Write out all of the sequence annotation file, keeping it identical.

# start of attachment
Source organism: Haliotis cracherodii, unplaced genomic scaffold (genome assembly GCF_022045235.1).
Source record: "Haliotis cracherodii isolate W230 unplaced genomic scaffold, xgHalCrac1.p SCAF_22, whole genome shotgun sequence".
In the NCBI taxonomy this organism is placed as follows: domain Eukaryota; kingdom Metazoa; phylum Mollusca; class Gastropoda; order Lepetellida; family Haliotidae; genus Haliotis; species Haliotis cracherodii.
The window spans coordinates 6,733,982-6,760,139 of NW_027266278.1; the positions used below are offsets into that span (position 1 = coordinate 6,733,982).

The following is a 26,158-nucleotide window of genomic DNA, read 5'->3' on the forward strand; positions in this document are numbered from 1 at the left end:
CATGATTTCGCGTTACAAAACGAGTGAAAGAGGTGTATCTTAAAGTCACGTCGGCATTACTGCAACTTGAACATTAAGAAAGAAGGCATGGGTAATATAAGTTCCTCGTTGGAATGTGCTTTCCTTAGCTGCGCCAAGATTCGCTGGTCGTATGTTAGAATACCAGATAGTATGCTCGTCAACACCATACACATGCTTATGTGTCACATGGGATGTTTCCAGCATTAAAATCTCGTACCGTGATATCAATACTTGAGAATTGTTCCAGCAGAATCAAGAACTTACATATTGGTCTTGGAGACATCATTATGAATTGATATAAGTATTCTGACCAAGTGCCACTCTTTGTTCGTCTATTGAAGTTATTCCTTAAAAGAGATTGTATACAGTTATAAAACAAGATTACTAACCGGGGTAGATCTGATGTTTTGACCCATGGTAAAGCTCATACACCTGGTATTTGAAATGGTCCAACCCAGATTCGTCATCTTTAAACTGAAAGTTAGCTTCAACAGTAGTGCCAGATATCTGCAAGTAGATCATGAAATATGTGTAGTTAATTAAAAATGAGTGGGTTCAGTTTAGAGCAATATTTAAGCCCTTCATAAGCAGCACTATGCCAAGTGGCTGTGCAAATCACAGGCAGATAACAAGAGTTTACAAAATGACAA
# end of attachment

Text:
Source organism: Haliotis cracherodii, unplaced genomic scaffold (genome assembly GCF_022045235.1).
Source record: "Haliotis cracherodii isolate W230 unplaced genomic scaffold, xgHalCrac1.p SCAF_22, whole genome shotgun sequence".
In the NCBI taxonomy this organism is placed as follows: domain Eukaryota; kingdom Metazoa; phylum Mollusca; class Gastropoda; order Lepetellida; family Haliotidae; genus Haliotis; species Haliotis cracherodii.
The window spans coordinates 6,733,982-6,760,139 of NW_027266278.1; the positions used below are offsets into that span (position 1 = coordinate 6,733,982).

The following is a 26,158-nucleotide window of genomic DNA, read 5'->3' on the forward strand; positions in this document are numbered from 1 at the left end:
CATGATTTCGCGTTACAAAACGAGTGAAAGAGGTGTATCTTAAAGTCACGTCGGCATTACTGCAACTTGAACATTAAGAAAGAAGGCATGGGTAATATAAGTTCCTCGTTGGAATGTGCTTTCCTTAGCTGCGCCAAGATTCGCTGGTCGTATGTTAGAATACCAGATAGTATGCTCGTCAACACCATACACATGCTTATGTGTCACATGGGATGTTTCCAGCATTAAAATCTCGTACCGTGATATCAATACTTGAGAATTGTTCCAGCAGAATCAAGAACTTACATATTGGTCTTGGAGACATCATTATGAATTGATATAAGTATTCTGACCAAGTGCCACTCTTTGTTCGTCTATTGAAGTTATTCCTTAAAAGAGATTGTATACAGTTATAAAACAAGATTACTAACCGGGGTAGATCTGATGTTTTGACCCATGGTAAAGCTCATACACCTGGTATTTGAAATGGTCCAACCCAGATTCGTCATCTTTAAACTGAAAGTTAGCTTCAACAGTAGTGCCAGATATCTGCAAGTAGATCATGAAATATGTGTAGTTAATTAAAAATGAGTGGGTTCAGTTTAGAGCAATATTTAAGCCCTTCATAAGCAGCACTATGCCAAGTGGCTGTGCAAATCACAGGCAGATAACAAGAGTTTACAAAATGACAA